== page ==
Police prepare for May Day mayhem
BERLIN, Germany (CNN) -- Police are on high alert in cities across Europe as thousands of anti-capitalist protesters take to the streets for May Day.
In Berlin, where 9,000 police are on alert for the expected protests, there have already been violent incidents.
CNN's Bettina Luscher said police and rioters clashed in two separate incidents in the east of the city on Monday night.
She said in one a crowd of 6,000 people confronted police, while elsewhere another 500 were involved in clashes.
At least 40 people were arrested and several police officers were injured.Police in London are mounting a massive security operation involving 6,000 officers in an attempt to avert a repeat of rioting that rocked the city last year.
And in Berlin, a court has upheld a ban on a planned May Day demonstration by far-left militants protesting under the slogan "Fight capitalism -- Social revolution worldwide."
Berlin's upper administrative court said the ban was justified because the organisers of the march had done nothing to prevent a repeat of violence that has accompanied the event in the past.
Police, fearing clashes despite the ban, have called out 9,000 officers and announced special protection for government buildings including the chancellery.
However, a march organised by the far-right National Democratic Party has been given permission to go ahead.
In London more that 10,000 anti-capitalist demonstrators are expected to take part in a May Day protest which last year turned violent.
Barricades have been erected round Parliament Square where workmen boarded up statues of Winston Churchill and Abraham Lincoln.
Britons were outraged last year when Churchill's statue was daubed with graffiti and a piece of green turf was slapped on his head in a Mohican-style haircut.
Prime Minister Tony Blair promised his full support for police who warned they would adopt a "zero tolerance" approach to protesters if rioting erupts on Tuesday.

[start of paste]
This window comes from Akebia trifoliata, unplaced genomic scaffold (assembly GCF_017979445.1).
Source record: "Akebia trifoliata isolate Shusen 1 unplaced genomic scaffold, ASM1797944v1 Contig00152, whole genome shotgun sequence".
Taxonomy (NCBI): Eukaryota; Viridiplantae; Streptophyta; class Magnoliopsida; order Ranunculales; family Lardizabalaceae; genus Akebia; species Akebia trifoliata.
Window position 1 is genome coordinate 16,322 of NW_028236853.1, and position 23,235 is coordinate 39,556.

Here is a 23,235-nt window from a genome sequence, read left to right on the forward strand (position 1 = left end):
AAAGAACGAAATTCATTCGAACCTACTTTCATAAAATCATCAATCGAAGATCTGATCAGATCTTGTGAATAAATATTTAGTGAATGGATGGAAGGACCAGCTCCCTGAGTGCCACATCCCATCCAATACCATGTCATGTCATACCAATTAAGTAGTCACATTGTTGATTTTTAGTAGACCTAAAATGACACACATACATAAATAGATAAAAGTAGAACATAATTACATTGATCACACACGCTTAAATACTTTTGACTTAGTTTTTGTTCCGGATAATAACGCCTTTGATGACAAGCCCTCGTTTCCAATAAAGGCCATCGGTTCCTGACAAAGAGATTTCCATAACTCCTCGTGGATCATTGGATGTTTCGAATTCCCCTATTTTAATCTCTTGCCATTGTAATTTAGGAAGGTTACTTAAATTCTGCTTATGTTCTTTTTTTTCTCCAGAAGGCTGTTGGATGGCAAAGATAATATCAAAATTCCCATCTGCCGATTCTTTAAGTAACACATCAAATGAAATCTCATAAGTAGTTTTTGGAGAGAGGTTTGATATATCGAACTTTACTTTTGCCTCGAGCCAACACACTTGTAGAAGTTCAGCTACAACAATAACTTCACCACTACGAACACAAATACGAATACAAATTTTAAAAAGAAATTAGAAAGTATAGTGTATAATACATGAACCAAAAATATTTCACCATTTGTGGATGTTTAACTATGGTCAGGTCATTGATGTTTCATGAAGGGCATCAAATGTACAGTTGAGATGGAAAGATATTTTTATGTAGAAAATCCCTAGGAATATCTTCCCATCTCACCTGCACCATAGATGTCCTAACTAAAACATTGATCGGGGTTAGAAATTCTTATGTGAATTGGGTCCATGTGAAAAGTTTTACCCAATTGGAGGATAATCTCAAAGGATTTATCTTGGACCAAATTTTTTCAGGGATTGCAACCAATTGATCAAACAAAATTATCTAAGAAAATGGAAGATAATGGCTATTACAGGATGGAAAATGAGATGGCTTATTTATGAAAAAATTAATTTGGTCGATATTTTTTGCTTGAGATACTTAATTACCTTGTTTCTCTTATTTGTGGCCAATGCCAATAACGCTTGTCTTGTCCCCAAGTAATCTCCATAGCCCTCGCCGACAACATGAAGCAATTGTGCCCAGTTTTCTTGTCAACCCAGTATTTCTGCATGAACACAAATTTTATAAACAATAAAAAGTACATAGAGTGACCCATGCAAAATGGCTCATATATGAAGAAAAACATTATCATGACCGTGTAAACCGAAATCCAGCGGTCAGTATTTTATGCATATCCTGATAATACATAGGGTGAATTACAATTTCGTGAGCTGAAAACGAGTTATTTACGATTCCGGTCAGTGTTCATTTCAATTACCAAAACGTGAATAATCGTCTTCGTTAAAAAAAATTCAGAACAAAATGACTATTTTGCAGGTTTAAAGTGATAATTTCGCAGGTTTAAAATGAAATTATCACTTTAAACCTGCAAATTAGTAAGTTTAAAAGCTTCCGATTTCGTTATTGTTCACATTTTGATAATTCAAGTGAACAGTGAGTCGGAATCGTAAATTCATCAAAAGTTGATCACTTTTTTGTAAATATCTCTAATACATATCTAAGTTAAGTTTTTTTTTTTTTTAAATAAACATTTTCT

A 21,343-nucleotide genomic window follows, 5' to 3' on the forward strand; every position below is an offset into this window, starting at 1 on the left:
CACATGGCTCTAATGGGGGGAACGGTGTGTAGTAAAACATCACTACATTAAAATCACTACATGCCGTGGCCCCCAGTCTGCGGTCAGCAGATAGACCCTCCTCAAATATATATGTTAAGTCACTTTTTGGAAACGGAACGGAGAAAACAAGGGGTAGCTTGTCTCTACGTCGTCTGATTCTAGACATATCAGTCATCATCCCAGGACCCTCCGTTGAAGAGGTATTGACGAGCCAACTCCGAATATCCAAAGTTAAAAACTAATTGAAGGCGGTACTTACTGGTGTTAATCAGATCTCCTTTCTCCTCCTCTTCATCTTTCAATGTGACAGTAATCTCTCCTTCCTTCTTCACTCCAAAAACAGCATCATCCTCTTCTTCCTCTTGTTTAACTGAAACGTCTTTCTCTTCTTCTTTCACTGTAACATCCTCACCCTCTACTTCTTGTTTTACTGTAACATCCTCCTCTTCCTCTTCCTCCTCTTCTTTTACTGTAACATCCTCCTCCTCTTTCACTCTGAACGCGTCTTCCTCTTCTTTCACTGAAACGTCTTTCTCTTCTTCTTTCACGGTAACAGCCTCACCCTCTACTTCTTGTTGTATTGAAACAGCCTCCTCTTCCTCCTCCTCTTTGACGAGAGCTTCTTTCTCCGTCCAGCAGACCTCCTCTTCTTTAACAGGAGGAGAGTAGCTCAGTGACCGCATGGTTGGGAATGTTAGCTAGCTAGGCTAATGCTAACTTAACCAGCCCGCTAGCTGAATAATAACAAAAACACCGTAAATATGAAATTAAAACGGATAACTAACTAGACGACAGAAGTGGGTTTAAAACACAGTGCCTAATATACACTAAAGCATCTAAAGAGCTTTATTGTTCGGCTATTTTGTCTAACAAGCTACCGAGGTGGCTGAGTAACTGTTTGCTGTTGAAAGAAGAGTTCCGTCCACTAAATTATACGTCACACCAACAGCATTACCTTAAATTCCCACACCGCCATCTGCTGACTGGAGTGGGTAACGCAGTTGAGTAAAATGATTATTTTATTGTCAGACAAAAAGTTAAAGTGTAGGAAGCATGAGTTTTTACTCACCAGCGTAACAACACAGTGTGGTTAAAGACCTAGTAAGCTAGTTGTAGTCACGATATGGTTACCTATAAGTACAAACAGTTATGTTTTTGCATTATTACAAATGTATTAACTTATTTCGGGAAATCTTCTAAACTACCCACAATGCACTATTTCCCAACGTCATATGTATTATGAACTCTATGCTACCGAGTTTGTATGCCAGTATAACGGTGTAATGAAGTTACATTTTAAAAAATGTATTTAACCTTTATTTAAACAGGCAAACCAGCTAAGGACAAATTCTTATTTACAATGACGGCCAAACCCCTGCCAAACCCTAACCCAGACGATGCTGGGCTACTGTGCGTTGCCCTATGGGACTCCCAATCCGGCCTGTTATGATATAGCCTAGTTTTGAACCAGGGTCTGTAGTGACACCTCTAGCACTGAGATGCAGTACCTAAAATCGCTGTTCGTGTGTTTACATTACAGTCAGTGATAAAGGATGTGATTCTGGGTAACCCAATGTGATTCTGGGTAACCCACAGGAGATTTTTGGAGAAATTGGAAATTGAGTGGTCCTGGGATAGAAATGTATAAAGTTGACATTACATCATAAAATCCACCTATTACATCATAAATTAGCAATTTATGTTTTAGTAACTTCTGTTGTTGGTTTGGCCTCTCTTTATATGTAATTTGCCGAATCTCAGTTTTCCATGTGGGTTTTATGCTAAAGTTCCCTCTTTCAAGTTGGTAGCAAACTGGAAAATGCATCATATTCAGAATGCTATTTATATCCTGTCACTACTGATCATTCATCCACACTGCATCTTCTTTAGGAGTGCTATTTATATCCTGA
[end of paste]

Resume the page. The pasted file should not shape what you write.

Blair said: "I want to express our absolute and total backing for the police in dealing with anyone who seeks to bring fear and violence to our streets."
He told the London Press Club: "The limits of tolerance are passed when protesters, in the name of some spurious cause, seek to inflict fear, terror, violence and criminal damage on our people and property.
"It is not idealism, It is idiocy. It is not protest, it is crime pure and simple."
Anarchists, drawing on the experience of anti-capitalist protesters in Prague, Seattle and Quebec, have recommended that protesters wear military-style protective gear and scrawl their lawyers' telephone number on their arms.
Assistant Police Commissioner Michael Todd said: "We will be highly visible on the streets of London and anyone committing a crime will be held to account. I am absolutely clear about that."
Lord Harris, chairman of London's Metropolitan Police Authority, had warned police might use rubber bullets for the first time on the British mainland if rioters ran amok.
But that avenue was firmly closed by London Police Chief John Stevens who said: "Such ammunition has never been deployed on mainland Britain and I have no intention to do so tomorrow."
The anarchists accused the police of over-reacting. Mark, a spokesman for the Reclaim The Streets group, said protesters will not get fair treatment.
"No doubt they are going to feel scared and intimidated," he told BBC Radio. "The only antagonism there is likely to be is from the police."
In Berlin, Eckart Werthebach, the city council member in charge of law enforcement, promised that any violence will be met with "the full force of the law."
"We have had street terror for the last 14 years in Berlin on May 1, approaching civil war proportions," Werthebach told Westdeutscher Rundfunk radio. "I believe that should no longer be permitted."
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The Metropolitan Police Service
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